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Oct. 13 (UPI) — A program that included telephone counseling sessions and one of two smoking cessation drugs was 50% more effective than telephone consultations alone at helping cancer patients quit smoking, a study published Tuesday by JAMA found.

Among cancer patients who underwent treatment with four bi-weekly and three monthly counseling sessions by telephone and either bupropion, marketed as Wellbutrin, or varenicline, marketed as Chantix, for up to six months, 35% were able to successfully quit smoking, the data showed.

But only 22% of the cancer patients who underwent treatment with the telephone counseling sessions had successfully quit after six months, according to the researchers.

“Counseling plus medication is the state-of-the art tobacco treatment for cancer patients,” study co-author Elyse R. Park told UPI.

“Smoking cessation assistance should be an integral part of cancer care and sustained tobacco support can be effective for cancer patients who smoke,” said Park, an associate professor of psychiatry at Harvard Medical School.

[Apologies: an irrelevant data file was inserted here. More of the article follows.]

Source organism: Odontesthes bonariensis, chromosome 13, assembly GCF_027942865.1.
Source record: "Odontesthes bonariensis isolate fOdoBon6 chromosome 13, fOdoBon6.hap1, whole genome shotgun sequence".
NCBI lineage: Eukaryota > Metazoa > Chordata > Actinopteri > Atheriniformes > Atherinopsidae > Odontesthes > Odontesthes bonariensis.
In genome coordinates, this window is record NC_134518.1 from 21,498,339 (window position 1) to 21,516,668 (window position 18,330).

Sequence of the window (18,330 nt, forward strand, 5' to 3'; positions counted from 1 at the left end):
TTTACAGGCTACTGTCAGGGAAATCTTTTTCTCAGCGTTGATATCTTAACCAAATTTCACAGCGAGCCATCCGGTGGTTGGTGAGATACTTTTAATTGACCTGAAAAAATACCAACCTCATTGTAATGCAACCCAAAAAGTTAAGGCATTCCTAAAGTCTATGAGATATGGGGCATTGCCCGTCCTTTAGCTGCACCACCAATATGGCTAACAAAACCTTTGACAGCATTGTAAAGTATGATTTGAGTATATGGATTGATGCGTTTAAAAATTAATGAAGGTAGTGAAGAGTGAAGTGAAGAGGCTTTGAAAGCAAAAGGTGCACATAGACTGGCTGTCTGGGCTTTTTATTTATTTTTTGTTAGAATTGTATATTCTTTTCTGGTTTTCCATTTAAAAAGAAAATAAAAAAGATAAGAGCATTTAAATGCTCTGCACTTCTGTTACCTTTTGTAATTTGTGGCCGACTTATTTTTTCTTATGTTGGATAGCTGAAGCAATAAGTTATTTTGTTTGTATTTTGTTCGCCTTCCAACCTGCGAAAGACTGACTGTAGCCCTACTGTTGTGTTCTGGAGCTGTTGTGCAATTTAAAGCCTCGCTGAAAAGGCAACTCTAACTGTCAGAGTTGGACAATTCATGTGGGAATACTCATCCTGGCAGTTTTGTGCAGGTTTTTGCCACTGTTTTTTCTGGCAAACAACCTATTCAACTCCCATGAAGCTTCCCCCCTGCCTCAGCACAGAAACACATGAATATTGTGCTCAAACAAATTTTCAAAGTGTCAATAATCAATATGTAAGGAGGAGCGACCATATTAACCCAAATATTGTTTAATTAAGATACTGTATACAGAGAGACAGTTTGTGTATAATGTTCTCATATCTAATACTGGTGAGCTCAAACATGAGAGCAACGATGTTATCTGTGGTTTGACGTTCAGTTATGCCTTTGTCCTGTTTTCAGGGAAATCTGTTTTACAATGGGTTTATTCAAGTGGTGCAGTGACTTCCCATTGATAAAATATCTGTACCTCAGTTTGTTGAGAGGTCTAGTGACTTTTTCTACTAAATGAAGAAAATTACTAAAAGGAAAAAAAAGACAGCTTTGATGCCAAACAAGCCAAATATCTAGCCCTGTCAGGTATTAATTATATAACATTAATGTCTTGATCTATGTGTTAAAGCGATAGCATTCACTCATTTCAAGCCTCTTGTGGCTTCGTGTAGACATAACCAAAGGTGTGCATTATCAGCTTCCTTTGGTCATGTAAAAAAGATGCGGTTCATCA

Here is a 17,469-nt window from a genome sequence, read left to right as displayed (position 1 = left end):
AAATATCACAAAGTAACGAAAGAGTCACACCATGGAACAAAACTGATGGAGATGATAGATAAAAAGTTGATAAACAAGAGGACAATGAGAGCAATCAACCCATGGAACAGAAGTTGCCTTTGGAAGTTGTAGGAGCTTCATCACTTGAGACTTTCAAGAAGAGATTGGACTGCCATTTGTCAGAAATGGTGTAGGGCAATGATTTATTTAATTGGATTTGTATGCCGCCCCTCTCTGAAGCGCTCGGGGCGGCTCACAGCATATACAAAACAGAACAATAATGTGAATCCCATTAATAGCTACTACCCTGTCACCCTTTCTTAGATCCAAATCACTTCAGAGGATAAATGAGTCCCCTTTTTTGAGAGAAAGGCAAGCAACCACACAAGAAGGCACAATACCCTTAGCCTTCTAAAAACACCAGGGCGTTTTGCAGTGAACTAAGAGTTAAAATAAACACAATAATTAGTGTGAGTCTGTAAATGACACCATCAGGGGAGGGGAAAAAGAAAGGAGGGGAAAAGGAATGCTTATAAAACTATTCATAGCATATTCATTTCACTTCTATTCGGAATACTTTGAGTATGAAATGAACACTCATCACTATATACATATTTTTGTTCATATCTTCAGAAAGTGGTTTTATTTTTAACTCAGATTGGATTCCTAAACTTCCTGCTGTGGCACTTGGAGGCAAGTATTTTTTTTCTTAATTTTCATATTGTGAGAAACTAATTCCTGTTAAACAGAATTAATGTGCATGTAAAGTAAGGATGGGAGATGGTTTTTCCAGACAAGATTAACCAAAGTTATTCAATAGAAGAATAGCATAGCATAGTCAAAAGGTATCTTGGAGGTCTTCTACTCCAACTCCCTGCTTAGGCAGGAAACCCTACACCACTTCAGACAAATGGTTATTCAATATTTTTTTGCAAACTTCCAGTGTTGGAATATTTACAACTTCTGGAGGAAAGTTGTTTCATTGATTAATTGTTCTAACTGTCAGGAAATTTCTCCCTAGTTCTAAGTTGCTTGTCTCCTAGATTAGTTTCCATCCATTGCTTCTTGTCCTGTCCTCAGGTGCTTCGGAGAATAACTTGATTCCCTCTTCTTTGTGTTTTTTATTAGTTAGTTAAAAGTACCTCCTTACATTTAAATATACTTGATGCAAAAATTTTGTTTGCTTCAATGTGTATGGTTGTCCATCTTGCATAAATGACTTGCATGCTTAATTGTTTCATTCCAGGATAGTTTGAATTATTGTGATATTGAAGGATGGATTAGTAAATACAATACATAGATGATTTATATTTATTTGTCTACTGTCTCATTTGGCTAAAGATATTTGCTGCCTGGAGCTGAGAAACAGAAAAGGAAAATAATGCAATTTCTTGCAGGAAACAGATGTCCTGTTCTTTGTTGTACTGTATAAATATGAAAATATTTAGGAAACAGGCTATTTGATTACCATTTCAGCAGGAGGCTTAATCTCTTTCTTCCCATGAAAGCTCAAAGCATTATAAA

More than 34 million adults in the United States smoke, and some 16 million are living with smoking-related diseases, including cancer, according to the Centers for Disease Control and Prevention.

Up to 20% of cancer survivors continue to smoke, despite the fact that quitting improves prognosis with the disease, research suggests.

For their study, Park and her colleagues evaluated smoking cessation treatment programs in 303 adults recently diagnosed with breast, gastrointestinal, genitourinary, gynecological, head and neck, lung, lymphoma or melanoma cancers.

Roughly half — 153 — underwent “intensive” treatment for smoking, with telephone counseling and their choice of bupropion or varenicline, with the rest receiving “standard” care, with telephone counseling only, for up to six months, the researchers said.

Both bupropion and varenicline have been approved for smoking cessation treatment by the U.S. Food and Drug Administration.

The most common adverse events in the two treatment groups were nausea, rash, hiccups, mouth irritation, difficulty sleeping and vivid dreams, and all were more common in the patients who received “intensive” care, the researchers said.

“Nausea is a side effect of varenicline, so [its use] should be monitored for patients who are experiencing nausea from their cancer treatment,” Park said.

In addition, patients on tamoxifen for breast cancer should not take bupropion, or receive a reduced dose, because of interactions between the two drugs, she said.